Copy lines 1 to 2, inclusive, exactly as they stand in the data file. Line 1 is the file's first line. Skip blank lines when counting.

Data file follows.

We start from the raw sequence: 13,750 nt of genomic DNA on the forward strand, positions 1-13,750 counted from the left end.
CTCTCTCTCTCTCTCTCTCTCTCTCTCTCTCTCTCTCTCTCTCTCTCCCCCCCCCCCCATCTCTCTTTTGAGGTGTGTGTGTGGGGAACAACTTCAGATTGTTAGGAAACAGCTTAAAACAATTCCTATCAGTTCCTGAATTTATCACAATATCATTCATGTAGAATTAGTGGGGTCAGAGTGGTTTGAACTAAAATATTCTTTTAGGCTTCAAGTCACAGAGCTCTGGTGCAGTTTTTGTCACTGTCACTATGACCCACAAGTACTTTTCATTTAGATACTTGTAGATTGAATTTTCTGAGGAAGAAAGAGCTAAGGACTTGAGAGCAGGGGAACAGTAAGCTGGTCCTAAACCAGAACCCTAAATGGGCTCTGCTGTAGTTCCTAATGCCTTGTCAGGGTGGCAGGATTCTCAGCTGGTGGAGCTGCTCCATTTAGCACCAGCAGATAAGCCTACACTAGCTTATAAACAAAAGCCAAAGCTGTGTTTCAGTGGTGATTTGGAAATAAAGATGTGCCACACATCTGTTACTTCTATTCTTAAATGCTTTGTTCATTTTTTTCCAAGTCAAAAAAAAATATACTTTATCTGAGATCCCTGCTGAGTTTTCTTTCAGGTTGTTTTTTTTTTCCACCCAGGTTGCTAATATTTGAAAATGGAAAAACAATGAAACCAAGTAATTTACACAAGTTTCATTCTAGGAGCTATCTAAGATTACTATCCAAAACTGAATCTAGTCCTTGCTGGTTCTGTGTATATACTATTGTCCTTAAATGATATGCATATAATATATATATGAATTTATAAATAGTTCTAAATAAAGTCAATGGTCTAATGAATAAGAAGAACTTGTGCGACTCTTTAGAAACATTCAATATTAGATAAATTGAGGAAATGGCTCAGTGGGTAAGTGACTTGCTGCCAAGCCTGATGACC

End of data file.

We start from the raw sequence: 13,750 nt of genomic DNA on the forward strand, positions 1-13,750 counted from the left end.
CTCTCTCTCTCTCTCTCTCTCTCTCTCTCTCTCTCTCTCTCTCTCTCCCCCCCCCCCCATCTCTCTTTTGAGGTGTGTGTGTGGGGAACAACTTCAGATTGTTAGGAAACAGCTTAAAACAATTCCTATCAGTTCCTGAATTTATCACAATATCATTCATGTAGAATTAGTGGGGTCAGAGTGGTTTGAACTAAAATATTCTTTTAGGCTTCAAGTCACAGAGCTCTGGTGCAGTTTTTGTCACTGTCACTATGACCCACAAGTACTTTTCATTTAGATACTTGTAGATTGAATTTTCTGAGGAAGAAAGAGCTAAGGACTTGAGAGCAGGGGAACAGTAAGCTGGTCCTAAACCAGAACCCTAAATGGGCTCTGCTGTAGTTCCTAATGCCTTGTCAGGGTGGCAGGATTCTCAGCTGGTGGAGCTGCTCCATTTAGCACCAGCAGATAAGCCTACACTAGCTTATAAACAAAAGCCAAAGCTGTGTTTCAGTGGTGATTTGGAAATAAAGATGTGCCACACATCTGTTACTTCTATTCTTAAATGCTTTGTTCATTTTTTTCCAAGTCAAAAAAAAATATACTTTATCTGAGATCCCTGCTGAGTTTTCTTTCAGGTTGTTTTTTTTTTCCACCCAGGTTGCTAATATTTGAAAATGGAAAAACAATGAAACCAAGTAATTTACACAAGTTTCATTCTAGGAGCTATCTAAGATTACTATCCAAAACTGAATCTAGTCCTTGCTGGTTCTGTGTATATACTATTGTCCTTAAATGATATGCATATAATATATATATGAATTTATAAATAGTTCTAAATAAAGTCAATGGTCTAATGAATAAGAAGAACTTGTGCGACTCTTTAGAAACATTCAATATTAGATAAATTGAGGAAATGGCTCAGTGGGTAAGTGACTTGCTGCCAAGCCTGATGACC